An estimated dozen downtown businesses were struck with graffiti the night before ArtWalk last Saturday. While angry merchants cleaned up the mess, some said the city and law enforcement need to make adjustments as downtown matures into a popular destination.
It was sort of ironic that we are promoting art in Livermore and then this guy takes it upon himself to display his art with no application or fee, joked Michael Ferrucci, owner of Fine Fretted Friends on First Street.
But Ferrucci wasnt joking when he addressed the City Council last week in a plea for more late-night police presence in the downtown.
We want this to look good because we dont want the graffiti guys to be gloating in their accomplishments, he said. The police presence has to be from 9 p.m. to 5 a.m. now that Livermore has a so-called night life.
Places hit with graffiti including construction site of a new movie theater, Peets Coffee, Vans Health Foods, Main Street Designs and the Chamber of Commerce building.
In addition to graffiti, trees behind Mels Furniture were torn apart.
Its gotten bad recently, said Mel Luna of Mels Furniture. Anytime this happens, we try to cover it up within two days. And graffiti is one thing, but when they are breaking trees, thats another thing.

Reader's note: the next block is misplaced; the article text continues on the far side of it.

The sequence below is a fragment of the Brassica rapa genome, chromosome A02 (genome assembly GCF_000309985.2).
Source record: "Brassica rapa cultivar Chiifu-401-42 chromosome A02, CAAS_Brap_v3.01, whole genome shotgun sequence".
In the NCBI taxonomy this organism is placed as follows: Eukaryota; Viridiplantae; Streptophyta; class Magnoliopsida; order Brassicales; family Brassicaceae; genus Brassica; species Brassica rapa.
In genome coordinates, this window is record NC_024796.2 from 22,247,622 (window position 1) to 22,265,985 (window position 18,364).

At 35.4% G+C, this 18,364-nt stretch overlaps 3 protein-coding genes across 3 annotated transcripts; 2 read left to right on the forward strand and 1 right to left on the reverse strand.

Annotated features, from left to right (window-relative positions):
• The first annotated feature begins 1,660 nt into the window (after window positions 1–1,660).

Rich Hoefle, sales representative at A&R Paint Annex, which was also hit,
donated paint to neighboring businesses to cover the graffiti.
Ive had stores in Oakland and Berkeley, so Im used to that kind of stuff, he said. Weve seen it in Livermore, but not to that extent.
Sgt. Mark Overby said the police department has met internally to explore increasing its downtown visibility, including foot and bicycle patrols.
Its very clear that the city is increasing the downtown attractions, whether its through shopping, restaurants and theaters, he said.
He said last weeks spurt of vandalism was an exception, not the rule.
Its unusual for someone to go on a vandalism spree, he said. It was pretty brazen.
Hoefle said downtown businesses anticipate a new after-hours crowd when the movie theater opens.
Thats what were afraid of, he said. Once that theater opens, were going to have all these kids here at night. Were asking police to pay more attention after the bars close.
For Ferrucci, late-night mischief at his music store has become a headache. One morning in August, he found his front window smashed. A thief stole a hand-crafted guitar valued at $11,000. The suspect, arrested in Palo Alto, allegedly stole $150,000 worth of guitars from various music stores.
Tommie Van Fossens new deli, Tommies, on Second Street, held a grand opening on Oct. 16. Shortly thereafter, his front window was tagged. The window was replaced within days.
As merchants, our responsibility is to get this stuff cleaned up as soon as it happens, because they are just looking for attention, he said. Anytime you have increased traffic and visibility, youre going to add to that a certain amount of homelessness and vandalism and the potential for crime. But its not that we are getting more than our fair share.
Staff writer Brian Foley can be reached at (925) 416-4818 and firstname.lastname@example.org.